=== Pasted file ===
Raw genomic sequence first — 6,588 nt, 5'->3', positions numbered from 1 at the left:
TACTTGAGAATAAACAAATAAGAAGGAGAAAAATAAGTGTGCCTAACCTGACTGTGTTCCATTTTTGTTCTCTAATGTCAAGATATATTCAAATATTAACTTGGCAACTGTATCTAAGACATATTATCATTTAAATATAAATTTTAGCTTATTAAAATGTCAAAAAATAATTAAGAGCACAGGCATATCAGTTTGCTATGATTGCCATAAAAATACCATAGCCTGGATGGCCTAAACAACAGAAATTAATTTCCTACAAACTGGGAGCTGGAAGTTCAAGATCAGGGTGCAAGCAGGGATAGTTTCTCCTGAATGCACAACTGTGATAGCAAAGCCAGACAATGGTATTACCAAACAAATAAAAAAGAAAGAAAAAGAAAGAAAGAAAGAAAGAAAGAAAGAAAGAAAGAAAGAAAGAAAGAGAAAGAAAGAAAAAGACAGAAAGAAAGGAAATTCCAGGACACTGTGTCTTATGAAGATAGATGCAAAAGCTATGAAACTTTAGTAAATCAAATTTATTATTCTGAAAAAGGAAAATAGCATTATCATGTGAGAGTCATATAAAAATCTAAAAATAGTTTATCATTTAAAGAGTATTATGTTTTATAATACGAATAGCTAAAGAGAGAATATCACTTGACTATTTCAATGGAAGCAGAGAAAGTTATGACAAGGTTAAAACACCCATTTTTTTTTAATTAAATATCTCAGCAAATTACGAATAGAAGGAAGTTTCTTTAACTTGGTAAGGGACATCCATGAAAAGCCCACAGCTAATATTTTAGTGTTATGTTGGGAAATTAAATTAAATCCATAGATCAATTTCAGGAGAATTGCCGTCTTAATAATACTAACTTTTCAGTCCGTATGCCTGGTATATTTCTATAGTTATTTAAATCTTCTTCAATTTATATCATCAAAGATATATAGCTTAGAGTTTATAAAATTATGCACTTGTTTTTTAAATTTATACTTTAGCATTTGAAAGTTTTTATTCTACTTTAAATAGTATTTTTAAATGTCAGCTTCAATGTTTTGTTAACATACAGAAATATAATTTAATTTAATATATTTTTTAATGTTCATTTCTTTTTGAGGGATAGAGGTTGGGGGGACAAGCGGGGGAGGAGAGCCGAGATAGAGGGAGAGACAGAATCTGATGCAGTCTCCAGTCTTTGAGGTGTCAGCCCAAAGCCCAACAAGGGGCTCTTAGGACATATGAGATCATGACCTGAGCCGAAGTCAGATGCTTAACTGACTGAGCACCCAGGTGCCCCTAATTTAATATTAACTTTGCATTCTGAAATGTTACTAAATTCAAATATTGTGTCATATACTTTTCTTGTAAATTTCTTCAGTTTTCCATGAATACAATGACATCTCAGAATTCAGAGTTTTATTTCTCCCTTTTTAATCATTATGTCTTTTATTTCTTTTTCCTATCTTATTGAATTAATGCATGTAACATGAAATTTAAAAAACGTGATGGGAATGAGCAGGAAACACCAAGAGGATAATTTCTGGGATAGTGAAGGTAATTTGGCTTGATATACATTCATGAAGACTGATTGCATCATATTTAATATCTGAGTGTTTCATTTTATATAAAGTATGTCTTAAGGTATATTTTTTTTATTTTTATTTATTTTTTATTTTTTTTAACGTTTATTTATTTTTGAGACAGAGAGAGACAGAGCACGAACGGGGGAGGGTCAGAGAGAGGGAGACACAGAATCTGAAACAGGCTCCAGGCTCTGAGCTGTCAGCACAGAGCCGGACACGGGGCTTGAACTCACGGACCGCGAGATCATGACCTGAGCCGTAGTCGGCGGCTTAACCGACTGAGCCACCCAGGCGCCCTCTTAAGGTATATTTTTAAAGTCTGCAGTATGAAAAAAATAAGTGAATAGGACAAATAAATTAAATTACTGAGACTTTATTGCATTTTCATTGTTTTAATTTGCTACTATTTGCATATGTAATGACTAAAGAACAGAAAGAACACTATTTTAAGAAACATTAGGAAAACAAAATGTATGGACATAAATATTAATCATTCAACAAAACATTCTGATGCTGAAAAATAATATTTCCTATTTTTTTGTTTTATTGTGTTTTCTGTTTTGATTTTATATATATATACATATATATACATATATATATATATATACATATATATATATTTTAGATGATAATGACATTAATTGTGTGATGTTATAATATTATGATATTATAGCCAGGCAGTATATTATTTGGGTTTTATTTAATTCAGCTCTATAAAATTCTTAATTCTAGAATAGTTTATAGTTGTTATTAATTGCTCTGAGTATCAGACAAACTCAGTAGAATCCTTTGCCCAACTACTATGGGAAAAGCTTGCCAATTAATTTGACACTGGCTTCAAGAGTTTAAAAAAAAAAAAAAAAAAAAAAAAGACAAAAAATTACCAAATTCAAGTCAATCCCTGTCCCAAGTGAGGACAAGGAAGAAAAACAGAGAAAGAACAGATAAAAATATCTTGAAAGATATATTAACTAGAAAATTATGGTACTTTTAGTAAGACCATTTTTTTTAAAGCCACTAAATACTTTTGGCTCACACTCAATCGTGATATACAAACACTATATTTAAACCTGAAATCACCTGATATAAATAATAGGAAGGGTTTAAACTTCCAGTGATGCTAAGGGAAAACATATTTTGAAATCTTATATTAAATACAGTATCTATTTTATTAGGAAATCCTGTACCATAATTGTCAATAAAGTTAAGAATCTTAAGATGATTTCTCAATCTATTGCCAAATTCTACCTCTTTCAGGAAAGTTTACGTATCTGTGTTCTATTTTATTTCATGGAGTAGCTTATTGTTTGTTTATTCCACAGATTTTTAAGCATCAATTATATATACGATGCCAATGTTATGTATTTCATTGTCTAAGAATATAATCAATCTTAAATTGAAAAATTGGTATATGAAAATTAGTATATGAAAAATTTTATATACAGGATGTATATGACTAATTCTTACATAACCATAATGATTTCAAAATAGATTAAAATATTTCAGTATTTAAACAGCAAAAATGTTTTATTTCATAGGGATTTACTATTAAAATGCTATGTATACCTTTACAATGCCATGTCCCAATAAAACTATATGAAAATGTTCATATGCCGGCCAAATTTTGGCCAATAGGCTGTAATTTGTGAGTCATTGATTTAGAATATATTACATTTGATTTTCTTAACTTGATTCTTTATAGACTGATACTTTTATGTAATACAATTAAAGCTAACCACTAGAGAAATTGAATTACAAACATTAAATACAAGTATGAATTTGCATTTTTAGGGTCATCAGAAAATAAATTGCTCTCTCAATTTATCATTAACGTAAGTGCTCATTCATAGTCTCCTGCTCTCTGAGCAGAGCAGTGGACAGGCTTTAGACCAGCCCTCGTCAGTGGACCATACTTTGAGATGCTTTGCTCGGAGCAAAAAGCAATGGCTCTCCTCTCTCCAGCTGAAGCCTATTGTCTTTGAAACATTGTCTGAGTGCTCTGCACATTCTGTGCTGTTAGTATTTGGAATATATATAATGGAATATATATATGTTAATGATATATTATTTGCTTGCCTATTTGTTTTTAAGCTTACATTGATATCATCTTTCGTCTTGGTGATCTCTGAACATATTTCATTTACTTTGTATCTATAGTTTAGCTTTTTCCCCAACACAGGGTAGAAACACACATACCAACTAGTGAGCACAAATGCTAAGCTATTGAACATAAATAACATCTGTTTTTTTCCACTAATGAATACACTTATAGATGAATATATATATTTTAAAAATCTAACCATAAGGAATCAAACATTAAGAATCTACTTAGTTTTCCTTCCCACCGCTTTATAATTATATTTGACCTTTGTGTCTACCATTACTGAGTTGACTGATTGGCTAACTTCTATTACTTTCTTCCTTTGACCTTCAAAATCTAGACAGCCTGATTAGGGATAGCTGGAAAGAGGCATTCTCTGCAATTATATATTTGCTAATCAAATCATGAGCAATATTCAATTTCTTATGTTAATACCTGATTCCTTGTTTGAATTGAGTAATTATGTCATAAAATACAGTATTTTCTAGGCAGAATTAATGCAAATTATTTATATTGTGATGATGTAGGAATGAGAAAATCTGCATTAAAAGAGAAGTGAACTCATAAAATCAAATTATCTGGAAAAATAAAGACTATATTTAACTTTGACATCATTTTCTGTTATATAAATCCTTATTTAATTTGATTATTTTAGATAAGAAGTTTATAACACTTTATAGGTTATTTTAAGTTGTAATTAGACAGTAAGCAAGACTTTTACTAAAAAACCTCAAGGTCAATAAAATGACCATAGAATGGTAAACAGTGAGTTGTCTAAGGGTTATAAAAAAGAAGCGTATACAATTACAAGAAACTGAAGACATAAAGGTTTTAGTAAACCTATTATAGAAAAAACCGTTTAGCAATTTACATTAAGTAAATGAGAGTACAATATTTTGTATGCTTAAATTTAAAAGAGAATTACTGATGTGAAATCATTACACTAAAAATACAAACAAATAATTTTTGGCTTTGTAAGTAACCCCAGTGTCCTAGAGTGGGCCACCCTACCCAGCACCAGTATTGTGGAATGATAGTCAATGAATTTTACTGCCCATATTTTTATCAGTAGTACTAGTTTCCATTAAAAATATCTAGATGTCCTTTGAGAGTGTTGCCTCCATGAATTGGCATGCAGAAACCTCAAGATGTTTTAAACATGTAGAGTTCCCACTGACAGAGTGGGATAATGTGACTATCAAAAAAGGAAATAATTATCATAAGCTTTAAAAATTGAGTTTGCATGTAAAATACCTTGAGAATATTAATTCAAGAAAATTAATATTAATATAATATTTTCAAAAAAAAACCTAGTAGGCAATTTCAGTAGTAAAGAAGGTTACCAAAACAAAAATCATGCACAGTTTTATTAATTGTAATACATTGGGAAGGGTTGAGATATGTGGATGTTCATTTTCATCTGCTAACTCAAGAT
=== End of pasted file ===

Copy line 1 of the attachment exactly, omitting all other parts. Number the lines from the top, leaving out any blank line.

Raw genomic sequence first — 6,588 nt, 5'->3', positions numbered from 1 at the left: